Egypt court jails 126 Brotherhood supporters
The defendants chanted “down with military rule” as Judge Hassan Fareed read out the sentences at the court convened at a police academy in Cairo
An Egyptian court sentenced 126 Muslim Brotherhood supporters to 10 years in prison each on Sunday, state TV reported.
They were sentenced in a case related to violence in the Nile Delta province of Kafr el-Sheikh last August after the overthrow of President Mohammad Mursi.
The defendants chanted “down with military rule” as Judge Hassan Fareed read out the sentences at the court convened at a police academy in Cairo, a witness said, according to Reuters news agency.
A further 37 people received 15-year sentences in a second case related to an alleged attempt to blow up a Cairo metro station.
Brotherhood leader Mohammad Badie, who was among 683 people sentenced to death last month, made a rare address in court, rejecting the accusations leveled against his group.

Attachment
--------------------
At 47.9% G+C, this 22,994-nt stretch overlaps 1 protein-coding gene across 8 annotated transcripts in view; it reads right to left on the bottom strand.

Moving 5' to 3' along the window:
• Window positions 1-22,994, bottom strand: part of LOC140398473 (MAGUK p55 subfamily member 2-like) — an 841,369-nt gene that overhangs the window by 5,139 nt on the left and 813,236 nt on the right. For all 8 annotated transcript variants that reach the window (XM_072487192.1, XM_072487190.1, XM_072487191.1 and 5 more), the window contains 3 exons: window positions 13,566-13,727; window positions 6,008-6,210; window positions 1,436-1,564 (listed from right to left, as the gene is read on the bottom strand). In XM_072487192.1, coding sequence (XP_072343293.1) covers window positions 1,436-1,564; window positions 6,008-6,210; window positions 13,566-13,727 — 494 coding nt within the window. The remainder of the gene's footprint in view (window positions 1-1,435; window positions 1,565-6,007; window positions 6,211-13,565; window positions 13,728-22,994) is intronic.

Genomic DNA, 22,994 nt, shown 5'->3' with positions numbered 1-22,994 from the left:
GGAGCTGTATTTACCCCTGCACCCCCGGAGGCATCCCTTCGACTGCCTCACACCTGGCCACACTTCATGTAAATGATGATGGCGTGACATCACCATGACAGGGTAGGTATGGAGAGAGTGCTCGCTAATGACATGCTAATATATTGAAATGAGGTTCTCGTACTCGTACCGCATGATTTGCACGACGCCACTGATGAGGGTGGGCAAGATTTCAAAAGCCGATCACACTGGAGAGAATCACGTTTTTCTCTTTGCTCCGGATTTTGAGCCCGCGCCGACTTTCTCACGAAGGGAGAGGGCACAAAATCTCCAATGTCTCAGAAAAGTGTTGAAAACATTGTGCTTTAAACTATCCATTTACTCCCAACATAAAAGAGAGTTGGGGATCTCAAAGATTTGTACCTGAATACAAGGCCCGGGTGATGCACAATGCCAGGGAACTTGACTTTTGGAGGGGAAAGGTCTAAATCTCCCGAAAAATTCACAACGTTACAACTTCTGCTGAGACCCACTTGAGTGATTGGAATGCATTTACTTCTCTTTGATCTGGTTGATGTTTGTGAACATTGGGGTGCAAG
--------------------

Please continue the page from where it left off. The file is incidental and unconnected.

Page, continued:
“We have never responded to any attack against us with violence,” Badie said, addressing the judge in footage uploaded to Youtube.
The judiciary was being used in a political conflict the likes of which Egypt had never seen before, he said.
The military ousted the Islamist Mursi last July after days of mass demonstrations by protesters demanding that he step down.
The government declared the Brotherhood a terrorist group after an upsurge in attacks on the police and army following Mursi’s removal from power.
Many of the attacks have been claimed by radical Islamist groups such as Ansar Bayt al-Maqdis.